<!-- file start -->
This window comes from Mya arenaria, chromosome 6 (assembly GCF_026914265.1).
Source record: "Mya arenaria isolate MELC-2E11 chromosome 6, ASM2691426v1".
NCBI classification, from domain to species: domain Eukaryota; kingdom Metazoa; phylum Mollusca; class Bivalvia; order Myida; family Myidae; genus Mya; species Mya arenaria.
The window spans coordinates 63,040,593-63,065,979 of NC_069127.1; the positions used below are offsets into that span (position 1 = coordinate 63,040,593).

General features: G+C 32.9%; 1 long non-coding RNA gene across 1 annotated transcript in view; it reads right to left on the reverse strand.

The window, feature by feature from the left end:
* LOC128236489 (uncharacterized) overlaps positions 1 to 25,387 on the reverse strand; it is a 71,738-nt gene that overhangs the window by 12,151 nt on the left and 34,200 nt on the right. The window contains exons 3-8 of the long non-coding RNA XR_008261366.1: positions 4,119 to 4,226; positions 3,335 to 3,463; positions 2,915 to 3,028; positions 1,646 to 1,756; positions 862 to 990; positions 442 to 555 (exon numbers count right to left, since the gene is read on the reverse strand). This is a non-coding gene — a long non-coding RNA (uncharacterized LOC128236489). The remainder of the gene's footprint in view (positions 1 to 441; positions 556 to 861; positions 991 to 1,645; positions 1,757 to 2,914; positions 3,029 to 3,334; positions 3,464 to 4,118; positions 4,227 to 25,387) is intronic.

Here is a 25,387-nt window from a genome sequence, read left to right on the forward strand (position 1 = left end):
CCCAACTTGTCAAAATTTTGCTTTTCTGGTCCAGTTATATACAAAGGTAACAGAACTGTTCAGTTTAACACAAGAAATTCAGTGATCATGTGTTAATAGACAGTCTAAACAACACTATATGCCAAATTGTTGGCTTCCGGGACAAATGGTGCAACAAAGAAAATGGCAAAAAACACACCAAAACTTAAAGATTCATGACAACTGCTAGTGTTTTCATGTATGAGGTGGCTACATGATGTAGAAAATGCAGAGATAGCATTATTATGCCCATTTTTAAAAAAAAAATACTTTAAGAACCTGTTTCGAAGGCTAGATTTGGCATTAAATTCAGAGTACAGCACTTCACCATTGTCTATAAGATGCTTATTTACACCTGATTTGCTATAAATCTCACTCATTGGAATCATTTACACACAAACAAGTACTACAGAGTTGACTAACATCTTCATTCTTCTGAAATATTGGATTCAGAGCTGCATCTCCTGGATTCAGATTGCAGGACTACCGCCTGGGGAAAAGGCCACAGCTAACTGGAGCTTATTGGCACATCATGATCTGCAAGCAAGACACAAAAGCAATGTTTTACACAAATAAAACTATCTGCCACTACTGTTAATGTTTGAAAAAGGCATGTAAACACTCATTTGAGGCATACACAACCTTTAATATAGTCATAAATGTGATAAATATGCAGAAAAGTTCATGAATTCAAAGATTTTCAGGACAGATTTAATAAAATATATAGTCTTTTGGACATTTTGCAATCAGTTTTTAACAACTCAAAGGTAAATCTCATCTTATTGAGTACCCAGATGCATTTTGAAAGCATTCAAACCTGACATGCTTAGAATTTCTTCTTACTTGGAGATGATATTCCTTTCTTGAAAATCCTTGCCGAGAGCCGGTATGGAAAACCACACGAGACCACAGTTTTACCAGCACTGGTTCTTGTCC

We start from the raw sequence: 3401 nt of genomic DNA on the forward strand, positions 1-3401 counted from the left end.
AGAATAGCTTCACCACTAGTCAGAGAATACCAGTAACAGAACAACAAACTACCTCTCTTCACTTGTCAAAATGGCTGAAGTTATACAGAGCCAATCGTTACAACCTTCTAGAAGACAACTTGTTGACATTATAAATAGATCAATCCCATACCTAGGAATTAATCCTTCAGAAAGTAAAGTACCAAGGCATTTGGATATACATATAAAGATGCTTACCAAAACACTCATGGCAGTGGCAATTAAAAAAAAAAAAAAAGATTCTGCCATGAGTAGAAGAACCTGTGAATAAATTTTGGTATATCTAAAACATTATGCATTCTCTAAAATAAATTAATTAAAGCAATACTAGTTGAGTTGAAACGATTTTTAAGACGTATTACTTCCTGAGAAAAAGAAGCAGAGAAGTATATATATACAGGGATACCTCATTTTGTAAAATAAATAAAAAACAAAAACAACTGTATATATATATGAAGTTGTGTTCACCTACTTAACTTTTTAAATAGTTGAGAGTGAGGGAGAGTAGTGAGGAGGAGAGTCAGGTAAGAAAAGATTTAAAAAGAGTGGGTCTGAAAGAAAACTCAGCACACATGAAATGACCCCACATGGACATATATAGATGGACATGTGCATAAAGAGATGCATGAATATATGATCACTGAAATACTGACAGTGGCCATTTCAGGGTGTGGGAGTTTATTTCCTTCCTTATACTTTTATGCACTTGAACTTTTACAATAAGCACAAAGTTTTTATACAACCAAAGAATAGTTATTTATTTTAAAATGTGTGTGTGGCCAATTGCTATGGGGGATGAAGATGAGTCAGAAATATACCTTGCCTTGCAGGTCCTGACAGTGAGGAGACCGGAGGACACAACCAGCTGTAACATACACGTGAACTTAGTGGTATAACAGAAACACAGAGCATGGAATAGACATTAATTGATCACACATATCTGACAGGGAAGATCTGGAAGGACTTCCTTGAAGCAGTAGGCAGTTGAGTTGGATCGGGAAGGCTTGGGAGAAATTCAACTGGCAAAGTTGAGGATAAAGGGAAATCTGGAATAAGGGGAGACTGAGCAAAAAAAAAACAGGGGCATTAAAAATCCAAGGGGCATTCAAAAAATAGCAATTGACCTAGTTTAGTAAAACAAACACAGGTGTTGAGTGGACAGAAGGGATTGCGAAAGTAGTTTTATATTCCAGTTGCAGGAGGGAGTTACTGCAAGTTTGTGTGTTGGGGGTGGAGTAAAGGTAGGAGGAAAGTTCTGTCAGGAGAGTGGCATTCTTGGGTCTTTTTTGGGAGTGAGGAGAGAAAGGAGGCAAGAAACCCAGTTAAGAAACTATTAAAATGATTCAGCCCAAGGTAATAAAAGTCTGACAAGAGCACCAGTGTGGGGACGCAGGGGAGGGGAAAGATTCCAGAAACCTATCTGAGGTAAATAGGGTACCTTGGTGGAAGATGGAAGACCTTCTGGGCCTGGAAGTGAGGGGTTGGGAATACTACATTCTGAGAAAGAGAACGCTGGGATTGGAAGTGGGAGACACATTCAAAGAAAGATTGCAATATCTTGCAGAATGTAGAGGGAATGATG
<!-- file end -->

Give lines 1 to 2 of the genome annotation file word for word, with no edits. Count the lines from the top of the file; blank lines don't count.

This window comes from Mya arenaria, chromosome 6 (assembly GCF_026914265.1).
Source record: "Mya arenaria isolate MELC-2E11 chromosome 6, ASM2691426v1".